An incarcerated woman in New Mexico filed suit last month against the state Department of Corrections after officials allegedly discontinued her prescription for methadone. The American Civil Liberties Union of New Mexico filed an emergency injunctive relief on Monday in federal court for a plaintiff known as “S.B.” who suffers from opioid use disorder. She relies on doctor-prescribed methadone as part of her active recovery from heroin addiction, according to the complaint. The NMDC bans the use of methadone and other Federal Drug Administration approved medications for addiction treatment (MAT) for most prisoners, according to the complaint. Eric Harrison, public information officer for NMDC, said the department could not comment on active litigation and said that S.B. is not in NMDC custody.
As expected, the head of New Mexico’s Department of Health approved opioid use disorder as a qualifying condition to use medical cannabis. In an announcement on Thursday, DOH Secretary Kathyleen Kunkel said she accepted a recommendation from the state’s Medical Cannabis Advisory Board to include opioid use disorder and five other conditions as reasons to grant a medical card for medical cannabis use. “Adding these conditions to the Medical Cannabis Program provides medical providers new tools for relieving symptoms that may otherwise be difficult, if not impossible in some cases, to relieve through conventional means,” Kunkel said in a statement. “Thousands of New Mexicans may find relief from their symptoms through medical cannabis that they can’t get anywhere else.”
Kunkel also approved Alzheimer’s disease, autism spectrum disorder and three degenerative neurological disorders—Friedreich’s ataxia, Lewy body disease, and spinal muscular atrophy. The approval of those six conditions is the latest change in the Medical Cannabis Program since the change in administrations.
A medical advisory panel on Friday said, for the third time, opioid use disorder should be a qualifying condition for medical cannabis—but this time the cabinet secretary tasked with final approval is expected to agree. The New Mexico Medical Cannabis Advisory Board voted unanimously to add opioid addiction to the list of 22 conditions already allowed. Only four other states allow patients to use cannabis to help alleviate symptoms of opioid use disorder. Dr. Laura Brown, the board’s chair, signaled that the Department of Health is changing course when it comes to medical cannabis under newly appointed Secretary Kathyleen Kunkel. A Medical Cannabis Advisory Board meeting on March 29, 2019.
A series of possible changes to the Medical Cannabis Program could take place in New Mexico, pending a signature from the governor and decisions from the state Department of Health. DOH officials are in a holding pattern of sorts, waiting for Gov. Michelle Lujan Grisham to decide whether or not to sign a key medical cannabis bill and to hear recommendations from the Medical Cannabis Advisory Board regarding what conditions qualify for medical cannabis use. Update: Medical panel approves opioid use disorder for cannabis, DOH expected to approve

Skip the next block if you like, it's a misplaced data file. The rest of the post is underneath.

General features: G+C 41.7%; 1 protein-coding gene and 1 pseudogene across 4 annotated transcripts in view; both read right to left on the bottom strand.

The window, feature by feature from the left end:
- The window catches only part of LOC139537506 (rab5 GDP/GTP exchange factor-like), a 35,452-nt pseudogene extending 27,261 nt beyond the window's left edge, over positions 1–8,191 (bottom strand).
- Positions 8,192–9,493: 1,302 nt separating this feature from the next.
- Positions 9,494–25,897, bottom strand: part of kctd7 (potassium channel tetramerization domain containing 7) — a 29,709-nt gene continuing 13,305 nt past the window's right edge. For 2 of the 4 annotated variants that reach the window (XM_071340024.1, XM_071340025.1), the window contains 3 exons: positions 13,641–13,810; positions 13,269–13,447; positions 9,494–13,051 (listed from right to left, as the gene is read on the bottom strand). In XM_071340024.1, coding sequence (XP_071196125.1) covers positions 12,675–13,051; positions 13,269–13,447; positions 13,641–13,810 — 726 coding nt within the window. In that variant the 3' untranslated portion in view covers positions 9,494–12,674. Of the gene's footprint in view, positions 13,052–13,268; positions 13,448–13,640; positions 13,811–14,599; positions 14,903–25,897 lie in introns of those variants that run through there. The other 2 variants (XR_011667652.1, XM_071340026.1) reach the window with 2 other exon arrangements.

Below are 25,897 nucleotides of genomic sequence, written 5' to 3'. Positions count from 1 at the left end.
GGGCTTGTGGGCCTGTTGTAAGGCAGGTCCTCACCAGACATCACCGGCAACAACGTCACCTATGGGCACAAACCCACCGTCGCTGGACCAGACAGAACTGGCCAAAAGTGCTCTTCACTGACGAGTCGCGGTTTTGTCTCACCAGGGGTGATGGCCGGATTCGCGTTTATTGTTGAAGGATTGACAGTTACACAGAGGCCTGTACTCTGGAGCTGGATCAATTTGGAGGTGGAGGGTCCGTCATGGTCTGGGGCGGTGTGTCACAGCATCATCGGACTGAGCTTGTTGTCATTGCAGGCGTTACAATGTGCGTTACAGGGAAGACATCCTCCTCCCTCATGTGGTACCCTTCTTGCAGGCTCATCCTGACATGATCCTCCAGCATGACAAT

Lujan Grisham has until the end of next week to decide on Senate Bill 406, which would clarify the state’s medical cannabis law. But on Friday a medical panel will hear what the public wants when it comes to expanding qualifying conditions. Public Petitions
The Drug Policy Alliance and other groups have long proposed that medical cannabis may help combat Opioid Use Disorder or severe addiction to opioids, which has been a problem in New Mexico for decades.
New Mexico, along with most of the U.S., is struggling to find a way to combat opioid abuse, overdoses and death, a problem often referred to as an epidemic or crisis. One possible solution, according to a recent study, is using cannabis to help fight the addictions to deadly addictive drugs like heroin or prescription drugs. New Mexico Secretary of Health Lynn Gallagher has already shot down the possibility of adding opioid use disorder or substance abuse disorder to the list of 21 qualifying conditions for medical cannabis numerous times. Internal documents show the New Mexico Department of Health, which oversees the medical cannabis program, will likely disapprove it for opioid use disorder again. The revelation that DOH officials have compiled more than a dozen studies that show cannabis not only doesn’t help addiction, but worsens it, has at least one producer in polite disagreement with the Martinez administration and two others openly frustrated.
On April 20, a popular day for cannabis enthusiasts, headlines were filled with pot puns, promises of legalization from politicians and an announcement that Albuquerque ended criminal penalties for possession of small amounts of marijuana. But after the smoke cleared, some medical cannabis advocates are still holding their breath, waiting to hear from New Mexico’s top medical cannabis decision maker on whether or not opioid addicts can legally obtain derivatives of the plant to aid in trying to defeat an opioid addiction. New Mexico Department of Health Secretary Lynn Gallagher is expected to decide soon whether to accept or reject, for the third time, a recommendation from a board of medical professionals to add opioid use disorder to the list of 21 conditions that currently qualify someone to be a part of the state’s medical cannabis program. Gallagher has not indicated publicly if she will add opioid use disorder to the list of qualifying conditions. Documents obtained by NM Political Report, through an Inspection of Public Records Act request, show staff discussions about recommended conditions an advisory board sent to Gallagher.